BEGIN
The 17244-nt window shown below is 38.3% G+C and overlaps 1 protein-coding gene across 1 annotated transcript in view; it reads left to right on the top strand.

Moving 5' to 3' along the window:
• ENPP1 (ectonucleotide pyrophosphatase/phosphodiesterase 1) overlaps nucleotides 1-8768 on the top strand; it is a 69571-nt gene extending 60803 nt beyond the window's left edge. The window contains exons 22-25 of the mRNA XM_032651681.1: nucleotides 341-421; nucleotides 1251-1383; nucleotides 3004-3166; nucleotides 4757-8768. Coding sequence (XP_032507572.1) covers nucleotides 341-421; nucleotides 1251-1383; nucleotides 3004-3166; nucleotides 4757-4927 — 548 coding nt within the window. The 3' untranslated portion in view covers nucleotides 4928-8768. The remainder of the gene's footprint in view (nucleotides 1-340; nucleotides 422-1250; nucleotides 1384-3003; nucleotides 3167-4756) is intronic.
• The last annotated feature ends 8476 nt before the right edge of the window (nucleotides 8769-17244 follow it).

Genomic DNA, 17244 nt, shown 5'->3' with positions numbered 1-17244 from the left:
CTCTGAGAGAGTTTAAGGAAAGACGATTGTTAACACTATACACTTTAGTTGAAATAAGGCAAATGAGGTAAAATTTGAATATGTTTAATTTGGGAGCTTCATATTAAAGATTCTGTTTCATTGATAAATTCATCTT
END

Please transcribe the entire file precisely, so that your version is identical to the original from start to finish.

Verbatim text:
The 17244-nt window shown below is 38.3% G+C and overlaps 1 protein-coding gene across 1 annotated transcript in view; it reads left to right on the top strand.

Moving 5' to 3' along the window:
• ENPP1 (ectonucleotide pyrophosphatase/phosphodiesterase 1) overlaps nucleotides 1-8768 on the top strand; it is a 69571-nt gene extending 60803 nt beyond the window's left edge. The window contains exons 22-25 of the mRNA XM_032651681.1: nucleotides 341-421; nucleotides 1251-1383; nucleotides 3004-3166; nucleotides 4757-8768. Coding sequence (XP_032507572.1) covers nucleotides 341-421; nucleotides 1251-1383; nucleotides 3004-3166; nucleotides 4757-4927 — 548 coding nt within the window. The 3' untranslated portion in view covers nucleotides 4928-8768. The remainder of the gene's footprint in view (nucleotides 1-340; nucleotides 422-1250; nucleotides 1384-3003; nucleotides 3167-4756) is intronic.
• The last annotated feature ends 8476 nt before the right edge of the window (nucleotides 8769-17244 follow it).

Genomic DNA, 17244 nt, shown 5'->3' with positions numbered 1-17244 from the left:
CTCTGAGAGAGTTTAAGGAAAGACGATTGTTAACACTATACACTTTAGTTGAAATAAGGCAAATGAGGTAAAATTTGAATATGTTTAATTTGGGAGCTTCATATTAAAGATTCTGTTTCATTGATAAATTCATCTT